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What Is an Appraisal?

Acquiring a home is the most significant investment some of us will ever make. Whether it's where you raise your family, a second vacation property or one of many rentals, the purchase of real property is a complex financial transaction that requires multiple people working in concert to pull it all off.

Most people are familiar with the parties taking part in the transaction. The most familiar face in the exchange is the real estate agent. Next, the mortgage company provides the financial capital needed to bankroll the transaction. And ensuring all requirements of the transaction are completed and that the title is clear to pass to the buyer from the seller is the title company.

To learn more about appraising, click here to see a short video or call us today to talk about your specific property.

So, what party is responsible for making sure the real estate is worth the purchase price? In comes the appraiser. We provide an unbiased estimate of what a buyer could expect to pay — or a seller receive — for a property, where both buyer and seller are informed parties. A licensed, certified, professional appraiser from Gordon Appraisal Company, Inc. will ensure, you as an interested party, are informed.

Appraisals start with the inspection

To ascertain an accurate status of the property, it's our responsibility to first conduct a thorough inspection. We must physically view features, such as the number of bedrooms and bathrooms, the location, living areas, etc, to ensure they really are present and are in the shape a typical buyer would expect them to be. The inspection often includes a sketch of the floorplan, ensuring the square footage is correct and illustrating the layout of the property. Most importantly, we identify any obvious amenities - or defects - that would affect the value of the house.

Back at the office, we use two or three approaches to determining the value of real property: a sales comparison, a replacement cost calculation, and an income approach when rental properties are prevalent.

Cost Approach

Here, we use information on local building costs, labor rates and other elements to figure out how much it would cost to replace the property being appraised. This figure commonly sets the upper limit on what a property would sell for. The cost approach is also the least used method.

Analyzing Comparable Sales

Appraisers get to know the communities in which they work. They innately understand the value of certain features to the homeowners of that area. Then, the appraiser looks up recent sales in the vicinity and finds properties which are 'comparable' to the real estate at hand. By assigning a dollar value to certain items such as square footage, extra bathrooms, hardwood floors, fireplaces or view lots (just to name a few), we adjust the comparable properties so that they are more accurately in line with the features of subject property.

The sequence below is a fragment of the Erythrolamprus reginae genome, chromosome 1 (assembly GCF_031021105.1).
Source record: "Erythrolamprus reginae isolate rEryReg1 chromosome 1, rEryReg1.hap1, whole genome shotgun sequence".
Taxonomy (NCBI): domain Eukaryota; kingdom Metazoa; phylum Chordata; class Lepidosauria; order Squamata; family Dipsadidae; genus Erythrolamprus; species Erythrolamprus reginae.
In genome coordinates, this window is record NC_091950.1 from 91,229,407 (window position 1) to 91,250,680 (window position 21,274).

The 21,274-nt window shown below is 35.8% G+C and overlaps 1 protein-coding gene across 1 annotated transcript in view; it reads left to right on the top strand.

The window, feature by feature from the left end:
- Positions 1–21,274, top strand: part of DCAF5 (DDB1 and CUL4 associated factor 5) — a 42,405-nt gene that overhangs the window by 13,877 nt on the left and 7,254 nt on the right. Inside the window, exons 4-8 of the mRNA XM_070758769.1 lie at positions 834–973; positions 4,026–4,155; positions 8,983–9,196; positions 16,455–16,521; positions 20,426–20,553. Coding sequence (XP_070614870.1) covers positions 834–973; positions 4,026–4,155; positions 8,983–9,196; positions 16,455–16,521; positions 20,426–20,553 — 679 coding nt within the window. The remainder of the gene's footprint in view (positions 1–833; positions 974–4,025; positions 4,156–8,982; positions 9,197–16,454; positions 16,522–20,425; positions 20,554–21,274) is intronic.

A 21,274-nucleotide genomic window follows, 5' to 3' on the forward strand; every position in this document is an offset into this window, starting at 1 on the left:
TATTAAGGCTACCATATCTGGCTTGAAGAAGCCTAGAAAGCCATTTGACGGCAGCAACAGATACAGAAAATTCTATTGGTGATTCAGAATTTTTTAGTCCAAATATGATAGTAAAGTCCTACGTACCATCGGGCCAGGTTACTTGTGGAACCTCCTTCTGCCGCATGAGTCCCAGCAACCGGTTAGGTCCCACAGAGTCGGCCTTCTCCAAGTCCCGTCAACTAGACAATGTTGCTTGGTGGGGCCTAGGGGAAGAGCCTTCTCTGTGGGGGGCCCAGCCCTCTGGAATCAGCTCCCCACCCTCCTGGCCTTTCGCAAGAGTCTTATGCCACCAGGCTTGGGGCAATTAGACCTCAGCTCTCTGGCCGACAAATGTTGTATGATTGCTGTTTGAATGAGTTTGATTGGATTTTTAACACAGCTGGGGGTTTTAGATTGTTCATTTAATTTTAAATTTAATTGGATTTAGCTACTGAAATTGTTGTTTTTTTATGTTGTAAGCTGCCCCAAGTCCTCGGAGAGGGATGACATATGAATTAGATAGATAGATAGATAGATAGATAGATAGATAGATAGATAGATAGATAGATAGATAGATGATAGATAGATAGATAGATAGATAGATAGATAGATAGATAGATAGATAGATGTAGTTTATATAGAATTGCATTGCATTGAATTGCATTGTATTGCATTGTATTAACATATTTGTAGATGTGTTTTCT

• If, for example, the comparable has a storm shelter and the subject doesn't, the appraiser may deduct the value of a storm shelter from the sales price of the comparable.
  • If the subject property has an extra half-bathroom and the comparable does not, the appraiser might add a certain amount to the comparable property.

In the end, the appraiser reconciles the adjusted sales prices of all the comps and then derives an opinion of what the subject could sell for. At Gordon Appraisal Company, Inc., we are an authority in knowing the value of real estate features in Lincoln and Providence County neighborhoods. This approach to value is most often given the most importance when an appraisal is for a home purchase.

Valuation Using the Income Approach

A third way of valuing real estate is sometimes employed when a neighborhood has a reasonable number of rental properties. In this case, the amount of income the property yields is taken into consideration along with other rents in the area for comparable properties to derive the current value.

Reconciliation

Examining the data from all applicable approaches, the appraiser is then ready to document an estimated market value for the property at hand. The estimate of value on the appraisal report is not necessarily the final sales price even though it is likely the best indication of a property's valueDepending on the specific situations of the buyer or seller, their level of urgency or a buyer's desire for that exact property, the closing price of a home can always be driven up or down.Regardless, the appraised value is typically used as a guideline for lenders who don't want to loan a buyer more money than they could recover in the event they had to sell the property again. The bottom line is, an appraiser from Gordon Appraisal Company, Inc. will help you discover the most fair and balanced property value, so you can make the most informed real estate decisions.